Just as promised, Apple CEO Steve Jobs unveiled the newest and upcoming version of Mac OS X, Lion, at WWDC 2011 in San Francisco on Monday.
Although it was briefly introduced last October, Apple's SVP of WW product marketing Phil Schiller gave a full rundown and demo of the latest operating system to the keynote audience.
One of the biggest surprises that this isn't simply an upgrade (much like Snow Leopard was to Leopard), but that Lion comes with over 250 brand new features.
Obviously, there wasn't time to address all of these during the presentation, but some of the highlights included new support for multi-touch gestures on track pads (i.e. tap-to-zoom, pinching, etc.) and Mission Control, which unifies Expose and Spaces into a single interface to view multiple open apps at once. This last one basically comes in handy if you're the type of computer user who needs to keep multiple windows open at once often, but this way you should be able to keep track of everything more neatly.
Another feature singled out was that apps can be expanded to full screen viewing. That goes for Safari, iMovie, iCal - basically the works. Although some apps can already do this to some extent (such as iPhoto in slideshow mode), this takes things to a new level. It might be difficult to conceive doing this for browsing the web in Safari as there are a lot of toolbars involved that might be used frequently. But for graphic designers, video editors and other professionals might appreciate the extra desktop space when viewing and editing their work.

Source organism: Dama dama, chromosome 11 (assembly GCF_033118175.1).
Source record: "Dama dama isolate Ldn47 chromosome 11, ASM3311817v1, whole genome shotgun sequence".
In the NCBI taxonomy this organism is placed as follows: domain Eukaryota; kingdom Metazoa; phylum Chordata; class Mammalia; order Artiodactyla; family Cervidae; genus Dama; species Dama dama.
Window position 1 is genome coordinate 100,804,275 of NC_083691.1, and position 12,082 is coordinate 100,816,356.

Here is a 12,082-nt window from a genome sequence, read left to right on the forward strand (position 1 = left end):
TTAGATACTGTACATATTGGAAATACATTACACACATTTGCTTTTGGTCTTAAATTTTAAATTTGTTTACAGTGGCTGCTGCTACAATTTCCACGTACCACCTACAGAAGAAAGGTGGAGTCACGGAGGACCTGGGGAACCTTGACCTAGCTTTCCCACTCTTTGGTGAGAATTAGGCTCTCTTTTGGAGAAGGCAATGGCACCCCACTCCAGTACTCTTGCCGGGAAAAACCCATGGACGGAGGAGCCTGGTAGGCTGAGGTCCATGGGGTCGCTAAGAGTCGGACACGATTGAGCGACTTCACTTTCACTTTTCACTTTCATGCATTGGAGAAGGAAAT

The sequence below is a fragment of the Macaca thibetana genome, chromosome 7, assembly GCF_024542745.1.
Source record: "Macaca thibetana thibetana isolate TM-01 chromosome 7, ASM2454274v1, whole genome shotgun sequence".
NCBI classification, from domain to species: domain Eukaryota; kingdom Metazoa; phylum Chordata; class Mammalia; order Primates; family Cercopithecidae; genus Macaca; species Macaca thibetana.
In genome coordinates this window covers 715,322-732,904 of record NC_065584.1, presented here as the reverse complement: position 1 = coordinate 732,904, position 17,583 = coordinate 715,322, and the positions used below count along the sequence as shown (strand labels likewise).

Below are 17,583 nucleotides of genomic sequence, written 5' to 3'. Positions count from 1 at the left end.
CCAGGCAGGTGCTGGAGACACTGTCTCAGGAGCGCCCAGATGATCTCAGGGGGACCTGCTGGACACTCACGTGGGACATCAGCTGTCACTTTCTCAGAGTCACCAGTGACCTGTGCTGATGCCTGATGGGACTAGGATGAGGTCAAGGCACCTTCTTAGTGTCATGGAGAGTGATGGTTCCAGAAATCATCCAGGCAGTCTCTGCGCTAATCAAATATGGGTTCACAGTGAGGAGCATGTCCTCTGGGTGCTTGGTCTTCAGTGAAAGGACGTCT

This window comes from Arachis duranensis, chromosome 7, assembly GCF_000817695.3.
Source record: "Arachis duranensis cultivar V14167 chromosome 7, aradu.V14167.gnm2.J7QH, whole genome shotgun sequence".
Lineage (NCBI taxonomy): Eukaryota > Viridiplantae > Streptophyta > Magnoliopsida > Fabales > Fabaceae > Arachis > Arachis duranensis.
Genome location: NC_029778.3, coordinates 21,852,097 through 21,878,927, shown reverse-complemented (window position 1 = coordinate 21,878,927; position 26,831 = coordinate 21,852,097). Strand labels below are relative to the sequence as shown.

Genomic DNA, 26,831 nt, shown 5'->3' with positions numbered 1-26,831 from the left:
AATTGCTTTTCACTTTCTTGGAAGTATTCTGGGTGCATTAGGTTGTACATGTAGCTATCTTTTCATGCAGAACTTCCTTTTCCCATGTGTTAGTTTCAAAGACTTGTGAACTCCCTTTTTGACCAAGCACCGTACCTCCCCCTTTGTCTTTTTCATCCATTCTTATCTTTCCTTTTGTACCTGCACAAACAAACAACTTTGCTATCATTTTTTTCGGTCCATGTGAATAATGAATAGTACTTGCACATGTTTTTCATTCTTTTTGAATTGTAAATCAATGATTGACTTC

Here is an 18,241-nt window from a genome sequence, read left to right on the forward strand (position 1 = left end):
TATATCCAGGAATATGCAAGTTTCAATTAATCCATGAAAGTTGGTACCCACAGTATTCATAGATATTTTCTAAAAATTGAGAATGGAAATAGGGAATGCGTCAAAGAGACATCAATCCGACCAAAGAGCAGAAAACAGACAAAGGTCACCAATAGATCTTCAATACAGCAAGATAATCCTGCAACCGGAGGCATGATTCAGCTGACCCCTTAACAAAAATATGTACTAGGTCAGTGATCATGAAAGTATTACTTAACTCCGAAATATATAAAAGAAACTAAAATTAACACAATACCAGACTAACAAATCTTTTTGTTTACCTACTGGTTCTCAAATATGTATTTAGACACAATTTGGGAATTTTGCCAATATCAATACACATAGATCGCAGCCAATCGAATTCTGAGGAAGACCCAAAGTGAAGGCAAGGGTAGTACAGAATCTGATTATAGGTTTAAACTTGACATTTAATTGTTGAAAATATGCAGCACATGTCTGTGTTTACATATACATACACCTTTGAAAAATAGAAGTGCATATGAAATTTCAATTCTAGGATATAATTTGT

Since Lion was first unveiled, it has been obvious that Apple is moving in the direction of developing along the lines of the iOS look more than anything else. That was confirmed in full by the introduction of Launchpad, which basically has the same app and folder interface seen on iOS 4.
Launchpad also acts a screensaver of sorts that automatically saves open windows, settings and documents when exiting an application. (However, it is possible to turn the auto-save feature off for whatever reason.) This feature also has shades of Time Machine as users will be able to track changes throughout saved versions, but only a master copy is created so that there aren't a million files on one's hard drive of essentially the same file.
As far as apps go, AirDrop debuted as essentially a digital USB drive to share files in a drop box-style with full encryption. Mail got the biggest revamp, bringing it closer to the version seen on the iPad. Apple Mail now has a favorites bar, email preview snippets and a new conversation view. Finally, Apple is also beefing up the Mac App Store with in-app purchases and push notifications. Based on everything else presented, which basically brought iOS to Mac OS X, these updates aren't too surprising.
Speaking of the Mac App Store, Lion will only be available to download from that portal - not from the online or brick-and-mortar Apple Stores. The 4GB upgrade also met the predicted price tag: only $29.99.
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